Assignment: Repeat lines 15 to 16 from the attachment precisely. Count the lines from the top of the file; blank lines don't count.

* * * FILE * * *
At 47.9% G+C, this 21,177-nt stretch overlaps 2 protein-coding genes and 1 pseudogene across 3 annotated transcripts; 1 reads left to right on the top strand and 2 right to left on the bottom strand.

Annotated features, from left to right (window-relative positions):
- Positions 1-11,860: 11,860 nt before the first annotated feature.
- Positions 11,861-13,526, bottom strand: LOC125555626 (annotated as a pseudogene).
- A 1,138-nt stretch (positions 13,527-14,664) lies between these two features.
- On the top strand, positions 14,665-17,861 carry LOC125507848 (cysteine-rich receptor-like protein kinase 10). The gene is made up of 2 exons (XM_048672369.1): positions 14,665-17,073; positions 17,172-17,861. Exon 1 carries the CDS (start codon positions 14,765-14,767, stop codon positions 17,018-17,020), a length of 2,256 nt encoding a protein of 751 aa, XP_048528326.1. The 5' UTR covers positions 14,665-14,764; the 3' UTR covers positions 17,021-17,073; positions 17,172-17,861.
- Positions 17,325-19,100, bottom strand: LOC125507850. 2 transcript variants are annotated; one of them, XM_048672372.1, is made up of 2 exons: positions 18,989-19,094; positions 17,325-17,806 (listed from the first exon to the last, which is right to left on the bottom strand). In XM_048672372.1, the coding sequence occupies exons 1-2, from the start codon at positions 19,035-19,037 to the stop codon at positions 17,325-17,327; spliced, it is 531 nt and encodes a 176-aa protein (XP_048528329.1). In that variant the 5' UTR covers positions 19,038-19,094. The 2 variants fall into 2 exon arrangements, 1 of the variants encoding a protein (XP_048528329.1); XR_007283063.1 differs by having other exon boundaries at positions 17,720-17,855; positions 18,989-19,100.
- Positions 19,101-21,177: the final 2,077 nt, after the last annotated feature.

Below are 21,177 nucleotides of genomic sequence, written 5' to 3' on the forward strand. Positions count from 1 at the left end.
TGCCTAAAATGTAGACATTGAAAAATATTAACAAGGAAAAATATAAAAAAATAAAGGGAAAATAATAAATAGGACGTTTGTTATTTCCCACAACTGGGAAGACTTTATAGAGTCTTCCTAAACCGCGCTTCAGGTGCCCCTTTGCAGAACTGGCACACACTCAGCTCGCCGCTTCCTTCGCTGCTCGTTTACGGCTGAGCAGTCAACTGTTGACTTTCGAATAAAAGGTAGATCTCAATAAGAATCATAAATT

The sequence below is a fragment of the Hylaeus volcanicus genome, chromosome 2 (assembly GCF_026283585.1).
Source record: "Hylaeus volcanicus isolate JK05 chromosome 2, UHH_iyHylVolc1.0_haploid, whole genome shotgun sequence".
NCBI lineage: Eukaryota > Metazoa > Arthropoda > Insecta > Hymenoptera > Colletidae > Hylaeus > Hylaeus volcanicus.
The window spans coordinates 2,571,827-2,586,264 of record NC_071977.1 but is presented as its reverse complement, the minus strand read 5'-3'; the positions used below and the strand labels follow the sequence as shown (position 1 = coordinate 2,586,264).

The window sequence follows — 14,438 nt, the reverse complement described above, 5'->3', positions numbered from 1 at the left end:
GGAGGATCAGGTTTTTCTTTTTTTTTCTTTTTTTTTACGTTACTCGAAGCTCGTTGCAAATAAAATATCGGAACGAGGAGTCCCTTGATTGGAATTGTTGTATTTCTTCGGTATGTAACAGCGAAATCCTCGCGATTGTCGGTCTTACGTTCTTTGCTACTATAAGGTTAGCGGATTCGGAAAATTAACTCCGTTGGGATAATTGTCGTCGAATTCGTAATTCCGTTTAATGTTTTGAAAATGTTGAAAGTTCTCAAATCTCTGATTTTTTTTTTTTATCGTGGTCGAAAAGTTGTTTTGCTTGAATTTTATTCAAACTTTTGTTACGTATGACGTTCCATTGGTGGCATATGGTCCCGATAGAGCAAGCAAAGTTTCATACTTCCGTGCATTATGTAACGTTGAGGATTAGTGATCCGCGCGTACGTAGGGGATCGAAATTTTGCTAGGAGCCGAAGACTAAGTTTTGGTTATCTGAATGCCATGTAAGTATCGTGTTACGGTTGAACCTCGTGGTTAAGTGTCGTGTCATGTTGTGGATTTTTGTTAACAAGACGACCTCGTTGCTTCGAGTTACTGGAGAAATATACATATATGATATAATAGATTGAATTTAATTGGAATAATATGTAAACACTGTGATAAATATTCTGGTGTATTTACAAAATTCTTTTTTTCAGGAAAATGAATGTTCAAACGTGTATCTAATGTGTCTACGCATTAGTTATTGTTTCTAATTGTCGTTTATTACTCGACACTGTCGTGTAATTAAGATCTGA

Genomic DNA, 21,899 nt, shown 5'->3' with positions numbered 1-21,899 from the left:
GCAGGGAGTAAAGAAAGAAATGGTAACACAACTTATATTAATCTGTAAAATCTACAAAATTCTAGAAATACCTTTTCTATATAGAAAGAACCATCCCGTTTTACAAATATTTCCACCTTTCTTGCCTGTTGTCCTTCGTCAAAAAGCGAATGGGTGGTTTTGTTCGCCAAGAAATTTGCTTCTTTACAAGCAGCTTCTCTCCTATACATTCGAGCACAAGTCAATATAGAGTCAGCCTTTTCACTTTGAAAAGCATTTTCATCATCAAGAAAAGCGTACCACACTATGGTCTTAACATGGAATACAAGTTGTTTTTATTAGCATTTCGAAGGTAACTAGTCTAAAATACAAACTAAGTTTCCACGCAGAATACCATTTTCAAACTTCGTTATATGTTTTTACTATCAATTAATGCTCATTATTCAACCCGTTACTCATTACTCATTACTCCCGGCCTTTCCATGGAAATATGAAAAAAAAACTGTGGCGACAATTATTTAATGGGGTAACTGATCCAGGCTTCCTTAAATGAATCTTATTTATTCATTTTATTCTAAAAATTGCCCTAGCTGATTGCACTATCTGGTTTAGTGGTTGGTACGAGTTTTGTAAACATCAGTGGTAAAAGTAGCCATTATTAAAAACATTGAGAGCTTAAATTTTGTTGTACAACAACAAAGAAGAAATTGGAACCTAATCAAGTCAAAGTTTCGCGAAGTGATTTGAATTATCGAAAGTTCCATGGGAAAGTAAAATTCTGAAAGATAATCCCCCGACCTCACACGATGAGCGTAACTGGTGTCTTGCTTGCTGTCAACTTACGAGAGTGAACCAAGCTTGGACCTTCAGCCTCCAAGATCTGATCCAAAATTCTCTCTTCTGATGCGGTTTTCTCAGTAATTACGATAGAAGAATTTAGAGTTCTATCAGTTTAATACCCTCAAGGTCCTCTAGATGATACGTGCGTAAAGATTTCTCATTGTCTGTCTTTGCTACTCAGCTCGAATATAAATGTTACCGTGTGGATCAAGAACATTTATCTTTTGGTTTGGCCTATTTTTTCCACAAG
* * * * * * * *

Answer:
The window sequence follows — 14,438 nt, the reverse complement described above, 5'->3', positions numbered from 1 at the left end:
GGAGGATCAGGTTTTTCTTTTTTTTTCTTTTTTTTTACGTTACTCGAAGCTCGTTGCAAATAAAATATCGGAACGAGGAGTCCCTTGATTGGAATTGTTGTATTTCTTCGGTATGTAACAGCGAAATCCTCGCGATTGTCGGTCTTACGTTCTTTGCTACTATAAGGTTAGCGGATTCGGAAAATTAACTCCGTTGGGATAATTGTCGTCGAATTCGTAATTCCGTTTAATGTTTTGAAAATGTTGAAAGTTCTCAAATCTCTGATTTTTTTTTTTTATCGTGGTCGAAAAGTTGTTTTGCTTGAATTTTATTCAAACTTTTGTTACGTATGACGTTCCATTGGTGGCATATGGTCCCGATAGAGCAAGCAAAGTTTCATACTTCCGTGCATTATGTAACGTTGAGGATTAGTGATCCGCGCGTACGTAGGGGATCGAAATTTTGCTAGGAGCCGAAGACTAAGTTTTGGTTATCTGAATGCCATGTAAGTATCGTGTTACGGTTGAACCTCGTGGTTAAGTGTCGTGTCATGTTGTGGATTTTTGTTAACAAGACGACCTCGTTGCTTCGAGTTACTGGAGAAATATACATATATGATATAATAGATTGAATTTAATTGGAATAATATGTAAACACTGTGATAAATATTCTGGTGTATTTACAAAATTCTTTTTTTCAGGAAAATGAATGTTCAAACGTGTATCTAATGTGTCTACGCATTAGTTATTGTTTCTAATTGTCGTTTATTACTCGACACTGTCGTGTAATTAAGATCTGA